Canon EF 20mm f/2.8 USM - Full Format Review / Test - Analysis
Lens Reviews -
Canon EOS (APS-C)
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The Canon lens produces only a very mild level of barrel distortion. Imatest (the software we use for the analysis) suggests a barrel distortion of ~1.9% but it is really less than that. The slight mustache-style sub-frequency may have confused the software a bit here.
Ultra-wide angle lenses have a difficult time on full format DSLRs but the EF 20mm f/2.8 USM has even more problems than usual in terms of vignetting. At f/2.8 it shows a rather extreme light falloff of more than 3.5EV (f-stops). You should stop down the lens to f/5.6 to tame the issue to a more or less acceptable degree although you will not be able to achieve a light falloff of less than 1EV.
The resolution characteristic of the Canon lens is somewhat difficult - more on this in the next chapter. Now when measuring the quality on the focal field it is decent albeit not stellar. The center performance is certainly very fine even at f/2.8 and there's nothing wrong about the borders either but the corners are very soft at large aperture settings. Stopping down to at least f/5.6 is therefore highly advisable. The peak performance is reached at f/8 with a very good performance across the frame. Diffraction reduces the potential resolution from f/11 onward again - this is a physical limitation.
The tested sample had a good centering quality.
Below is a simplified summary of the formal findings. The chart shows line widths
per picture height (LW/PH) which can be taken as a measure for sharpness.
If you want to know more about the MTF50 figures you may check out the corresponding
Things are rarely as simple as they appear and this is especially true for the EF 20mm f/2.8 USM. The resolution may be fine but the lens suffers from a rather massive amount of field curvature - thus it has a "curved" focus field rather than a perfectly flat one. Just as an hypothetical example - imagine the center focus point to be at -say- 2m whereas the corners have their focus hot spot at -say- 10m (at a set focus distance of 2m).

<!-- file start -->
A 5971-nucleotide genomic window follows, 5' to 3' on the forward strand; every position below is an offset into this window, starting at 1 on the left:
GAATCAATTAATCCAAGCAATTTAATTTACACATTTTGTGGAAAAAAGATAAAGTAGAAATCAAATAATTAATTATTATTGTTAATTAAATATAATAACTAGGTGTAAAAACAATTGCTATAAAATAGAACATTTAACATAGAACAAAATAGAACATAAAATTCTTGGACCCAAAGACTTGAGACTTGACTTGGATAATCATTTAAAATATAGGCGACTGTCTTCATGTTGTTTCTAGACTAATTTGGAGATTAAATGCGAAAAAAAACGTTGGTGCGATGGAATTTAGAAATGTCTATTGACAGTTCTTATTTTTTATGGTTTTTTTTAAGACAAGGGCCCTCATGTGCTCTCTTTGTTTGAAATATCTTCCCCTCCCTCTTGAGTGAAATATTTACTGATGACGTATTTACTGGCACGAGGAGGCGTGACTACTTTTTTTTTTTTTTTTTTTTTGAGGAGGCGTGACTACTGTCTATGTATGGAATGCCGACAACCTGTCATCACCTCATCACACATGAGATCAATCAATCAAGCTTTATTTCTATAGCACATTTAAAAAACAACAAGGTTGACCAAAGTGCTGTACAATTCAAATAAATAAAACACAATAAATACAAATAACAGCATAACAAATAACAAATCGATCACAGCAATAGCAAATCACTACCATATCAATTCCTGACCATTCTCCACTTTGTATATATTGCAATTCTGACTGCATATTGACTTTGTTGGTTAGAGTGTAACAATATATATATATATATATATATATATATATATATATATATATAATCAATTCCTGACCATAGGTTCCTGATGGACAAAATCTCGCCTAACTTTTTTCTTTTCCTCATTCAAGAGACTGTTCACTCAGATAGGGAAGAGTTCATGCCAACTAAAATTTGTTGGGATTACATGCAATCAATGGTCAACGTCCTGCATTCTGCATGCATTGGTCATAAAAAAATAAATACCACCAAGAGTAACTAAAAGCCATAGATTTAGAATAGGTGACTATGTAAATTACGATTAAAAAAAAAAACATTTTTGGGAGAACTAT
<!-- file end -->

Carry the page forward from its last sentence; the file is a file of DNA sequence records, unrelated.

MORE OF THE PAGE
The chart below illustrates the MTFs on a flat plane rather than on the focus field. You may notice that the difference compared to the MTF chart above is actually not THAT different at f/2.8 and f/4 but things get pretty wild beyond.
So what can you do about it if you want to have a maximum depth-of-field and sharp corners ? Well, the situation is never really optimal but you could actually pull the focus towards you. This will also pull the borders into focus - just make sure that you don't overdo it because otherwise you will loose too much depth of field in the center of the image. You should also stop down to at least f/8 or f/11.
Chromatic Aberrations (CAs)
Lateral CAs (color shadows at the image borders) stay around an average pixel width of 1px at the image borders. This is pretty good for an ultra-wide angle lens actually.
The Canon EF 20mm f/2.8 USM is not a bad lens but it shows that its design dates back to the early 90s. The technical resolution is actually pretty good with a very sharp image center and pretty good borders. The corners are also very decent at medium aperture settings. However, the lens suffers from a high degree of field curvature unless you adjust your shooting style you will end with relatively soft outer image region. The amount of vignetting at f/2.8 and f/4 is another weak spot although this is not unheard of from other ultra-wide angle lenses. On the positive side there's only a low amount of barrel distortion and lateral CAs aren't really disturbing either.
There's nothing wrong about the mechanical quality of this Canon lens. The lens body is made of plastic but there's no wobbling whatsoever and the constant physical length and internal focusing are still state of the art. The ring-type USM AF drive leaves nothing to be desired as well.
There are surely worse lenses than the Canon EF 20mm f/2.8 USM but the truth is that you are better off with the Canon EF 17-40mm f/4 USM L although you sacrifice a bit of speed here.
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